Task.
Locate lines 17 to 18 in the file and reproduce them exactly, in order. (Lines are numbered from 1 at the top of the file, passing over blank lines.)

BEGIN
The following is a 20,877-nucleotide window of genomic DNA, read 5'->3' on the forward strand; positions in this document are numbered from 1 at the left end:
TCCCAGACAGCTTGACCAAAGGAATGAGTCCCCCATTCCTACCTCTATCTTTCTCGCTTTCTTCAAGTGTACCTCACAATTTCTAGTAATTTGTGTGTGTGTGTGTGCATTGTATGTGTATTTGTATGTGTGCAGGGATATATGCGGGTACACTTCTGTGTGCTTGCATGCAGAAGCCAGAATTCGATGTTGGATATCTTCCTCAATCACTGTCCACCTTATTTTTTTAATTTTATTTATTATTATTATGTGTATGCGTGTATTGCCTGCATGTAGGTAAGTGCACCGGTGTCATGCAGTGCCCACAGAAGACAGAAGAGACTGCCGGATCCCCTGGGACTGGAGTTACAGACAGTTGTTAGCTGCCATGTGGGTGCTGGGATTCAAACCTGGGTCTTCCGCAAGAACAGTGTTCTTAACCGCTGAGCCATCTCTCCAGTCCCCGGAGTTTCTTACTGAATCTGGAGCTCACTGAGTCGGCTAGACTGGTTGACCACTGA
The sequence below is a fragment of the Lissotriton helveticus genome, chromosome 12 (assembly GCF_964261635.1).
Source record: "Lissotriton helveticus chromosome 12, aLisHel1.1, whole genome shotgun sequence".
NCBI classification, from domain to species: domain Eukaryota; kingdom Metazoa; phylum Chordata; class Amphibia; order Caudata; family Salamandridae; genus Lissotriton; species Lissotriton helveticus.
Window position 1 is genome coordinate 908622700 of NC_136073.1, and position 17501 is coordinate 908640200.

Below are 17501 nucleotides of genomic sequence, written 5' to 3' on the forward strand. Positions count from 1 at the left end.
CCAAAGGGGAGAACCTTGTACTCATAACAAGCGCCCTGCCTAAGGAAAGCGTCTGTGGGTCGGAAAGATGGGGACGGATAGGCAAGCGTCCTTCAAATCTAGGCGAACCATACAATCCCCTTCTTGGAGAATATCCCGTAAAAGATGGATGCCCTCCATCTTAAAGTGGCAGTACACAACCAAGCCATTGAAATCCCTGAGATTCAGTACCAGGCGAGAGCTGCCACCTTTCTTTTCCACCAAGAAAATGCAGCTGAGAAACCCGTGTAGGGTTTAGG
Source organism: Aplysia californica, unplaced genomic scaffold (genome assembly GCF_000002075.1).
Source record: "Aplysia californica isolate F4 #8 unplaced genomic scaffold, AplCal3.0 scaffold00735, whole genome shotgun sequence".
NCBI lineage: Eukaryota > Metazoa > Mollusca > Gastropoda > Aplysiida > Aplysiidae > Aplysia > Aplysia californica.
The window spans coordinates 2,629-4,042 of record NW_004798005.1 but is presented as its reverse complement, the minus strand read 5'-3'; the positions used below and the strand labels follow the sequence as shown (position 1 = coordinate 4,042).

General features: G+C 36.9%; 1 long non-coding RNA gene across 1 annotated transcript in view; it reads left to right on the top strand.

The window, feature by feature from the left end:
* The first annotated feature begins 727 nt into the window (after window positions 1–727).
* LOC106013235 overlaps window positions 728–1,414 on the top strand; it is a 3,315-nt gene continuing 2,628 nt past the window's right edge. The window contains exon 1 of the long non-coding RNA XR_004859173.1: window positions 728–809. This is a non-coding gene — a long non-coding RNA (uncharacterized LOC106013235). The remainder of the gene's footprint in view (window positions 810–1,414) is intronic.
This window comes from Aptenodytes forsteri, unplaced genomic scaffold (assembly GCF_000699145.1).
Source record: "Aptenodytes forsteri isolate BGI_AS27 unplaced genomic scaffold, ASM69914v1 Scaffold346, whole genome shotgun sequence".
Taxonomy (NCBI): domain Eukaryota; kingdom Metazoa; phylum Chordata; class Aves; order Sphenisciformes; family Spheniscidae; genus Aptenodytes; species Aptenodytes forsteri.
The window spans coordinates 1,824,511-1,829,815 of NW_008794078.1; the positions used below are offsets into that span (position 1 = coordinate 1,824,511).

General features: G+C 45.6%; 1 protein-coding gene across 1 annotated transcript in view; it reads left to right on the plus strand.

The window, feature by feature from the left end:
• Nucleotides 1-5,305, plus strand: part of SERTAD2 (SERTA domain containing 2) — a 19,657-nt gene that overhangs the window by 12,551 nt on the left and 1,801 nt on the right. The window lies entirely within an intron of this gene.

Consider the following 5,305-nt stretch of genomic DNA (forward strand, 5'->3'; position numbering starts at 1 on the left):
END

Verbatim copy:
This window comes from Aptenodytes forsteri, unplaced genomic scaffold (assembly GCF_000699145.1).
Source record: "Aptenodytes forsteri isolate BGI_AS27 unplaced genomic scaffold, ASM69914v1 Scaffold346, whole genome shotgun sequence".